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Virus Yellows

Beet yellows virus (BYV)




Sugar Beet and a wide range of weeds including wild beet, fat-hen, shepherd's purse, orache, common chickweed and groundsel.


Circular yellow patches appear in the crop, usually in July and August. The outer leaves of infected plants are yellow between the veins, thickened and brittle.

The Key Viruses

There are three main yellowing viruses that damage the UK beet crop: Beet yellows virus, Beet mild yellowing virus and Beet chlorosis virus. Although not a true yellowing virus, Beet mosaic virus is found in sugar beet in the UK and can cause damage. The yellowing viruses are transmitted by aphids. Infections usually appear on individual plants or as small yellow patches in the field which expand as the season progresses and the disease spreads. Symptoms for all the viruses are yellowing between the veins followed by a thickening of the leaves which then become brittle. It can be difficult to tell which virus is present but laboratory tests and field diagnostic tests are available to differentiate between them. Beet yellows virus (BYV)

• BYV is the most damaging of the viruses, causing yield losses of 50 % when it infects the crop in early June. Infection reduces the photosynthetic area of leaves reducing yield and sugar content. In recent seasons BYV appears to be becoming more common, especially in Norfolk and Suffolk. Beet mild yellowing virus (BMYV)

• BMYV has been the most common yellows virus in recent years. It causes yield losses of around 22 % when it appears in early June. BMYV generally causes leaves to turn an orange-yellow colour, which develops from the tip of the leaves whilst BYV tends to cause yellow etching of the heart leaves. The infected leaf tips tend to die as a result of attack by secondary fungal pathogens and this can sometimes be visually confused with nutrient deficiencies. However, virus infected leaves will be brittle. Beet chlorosis virus (BChV)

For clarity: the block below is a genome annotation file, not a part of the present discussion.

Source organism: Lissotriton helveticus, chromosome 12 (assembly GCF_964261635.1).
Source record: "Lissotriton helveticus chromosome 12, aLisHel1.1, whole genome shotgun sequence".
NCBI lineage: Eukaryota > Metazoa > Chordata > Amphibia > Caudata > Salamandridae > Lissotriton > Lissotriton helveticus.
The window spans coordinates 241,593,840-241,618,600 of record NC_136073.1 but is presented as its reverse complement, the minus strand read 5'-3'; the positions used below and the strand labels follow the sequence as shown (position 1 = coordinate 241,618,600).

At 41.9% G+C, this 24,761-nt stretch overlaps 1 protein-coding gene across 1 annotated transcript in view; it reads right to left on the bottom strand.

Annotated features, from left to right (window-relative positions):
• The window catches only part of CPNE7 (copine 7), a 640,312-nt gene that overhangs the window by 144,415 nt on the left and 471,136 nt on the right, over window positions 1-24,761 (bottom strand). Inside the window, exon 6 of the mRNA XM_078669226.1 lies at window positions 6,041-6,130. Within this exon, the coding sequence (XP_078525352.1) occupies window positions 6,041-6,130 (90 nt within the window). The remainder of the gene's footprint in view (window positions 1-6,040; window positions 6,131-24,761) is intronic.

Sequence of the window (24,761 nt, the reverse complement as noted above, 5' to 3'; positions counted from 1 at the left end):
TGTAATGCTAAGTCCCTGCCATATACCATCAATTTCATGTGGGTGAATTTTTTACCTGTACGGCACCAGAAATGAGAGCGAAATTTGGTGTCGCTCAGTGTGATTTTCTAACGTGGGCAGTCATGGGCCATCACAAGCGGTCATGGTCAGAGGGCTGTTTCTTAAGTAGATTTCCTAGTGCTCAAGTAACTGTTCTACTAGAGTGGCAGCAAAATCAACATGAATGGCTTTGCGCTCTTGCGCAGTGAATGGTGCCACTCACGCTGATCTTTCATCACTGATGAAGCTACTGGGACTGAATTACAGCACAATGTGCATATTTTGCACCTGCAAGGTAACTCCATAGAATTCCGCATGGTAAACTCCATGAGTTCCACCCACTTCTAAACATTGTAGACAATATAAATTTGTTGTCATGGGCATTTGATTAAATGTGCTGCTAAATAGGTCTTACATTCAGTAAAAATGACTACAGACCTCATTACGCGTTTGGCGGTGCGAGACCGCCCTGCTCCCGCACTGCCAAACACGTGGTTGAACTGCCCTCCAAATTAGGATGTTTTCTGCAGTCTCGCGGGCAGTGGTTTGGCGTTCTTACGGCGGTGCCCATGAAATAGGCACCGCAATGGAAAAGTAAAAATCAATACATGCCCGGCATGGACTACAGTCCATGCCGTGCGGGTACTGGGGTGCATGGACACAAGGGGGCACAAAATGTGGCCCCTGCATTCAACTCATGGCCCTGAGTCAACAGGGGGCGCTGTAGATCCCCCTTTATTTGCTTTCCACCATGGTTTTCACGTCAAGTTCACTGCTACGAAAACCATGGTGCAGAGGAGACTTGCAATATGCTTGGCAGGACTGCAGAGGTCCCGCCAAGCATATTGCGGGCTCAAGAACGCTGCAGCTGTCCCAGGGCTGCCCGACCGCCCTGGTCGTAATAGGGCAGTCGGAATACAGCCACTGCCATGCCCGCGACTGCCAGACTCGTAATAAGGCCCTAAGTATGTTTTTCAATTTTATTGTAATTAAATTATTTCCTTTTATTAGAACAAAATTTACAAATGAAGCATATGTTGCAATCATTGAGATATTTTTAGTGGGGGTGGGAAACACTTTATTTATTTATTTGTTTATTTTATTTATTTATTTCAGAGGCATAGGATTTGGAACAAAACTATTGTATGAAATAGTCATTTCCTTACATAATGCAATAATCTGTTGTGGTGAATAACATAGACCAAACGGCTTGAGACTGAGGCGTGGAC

• BChV was first reported in the UK in the early 1990s and produces very similar symptoms to BMYV. Early season infections cause slightly less damage than BMYV but BChV infections in late June are more damaging than BMYV. Beet mosaic virus (BtMV) • BtMV, like the yellowing viruses, can be transmitted by the peach-potato aphid but can also be spread by machinery, people or animals passing through the crop. As would be expected, BtMV has quite different symptoms to the other 3 viruses. Yield losses, whilst significant at up to 10 % or more, are lower than for the yellowing viruses.

Favourable Factors

Seasons where aphids are numerous, which typically follows mild winters and warm springs. Proximity to infected ground keepers, oilseed rape crops, old mangold or fodder beet clamps, wild beet or susceptible weeds.


The virus outbreaks of the early 1970`s caused severe yield losses and forced many growers to stop growing beet. The disease can infect entire fields and can cause sugar yield losses of up to 50 % in root crops. Earlier infections cause the most serious losses. Control of aphids was once reliant on foliar aphicides such as pirimicarb. These are no longer viable due to the widespread resistance in peach-potato populations.


Identification and Management of sugar beet diseases

Find out more information on the key disease threats to your sugar beet crop. For each disease you will find out the importance of the disease in terms of potential yield penalty, how to identify the disease in its early stages and our advice on the best control strategies.

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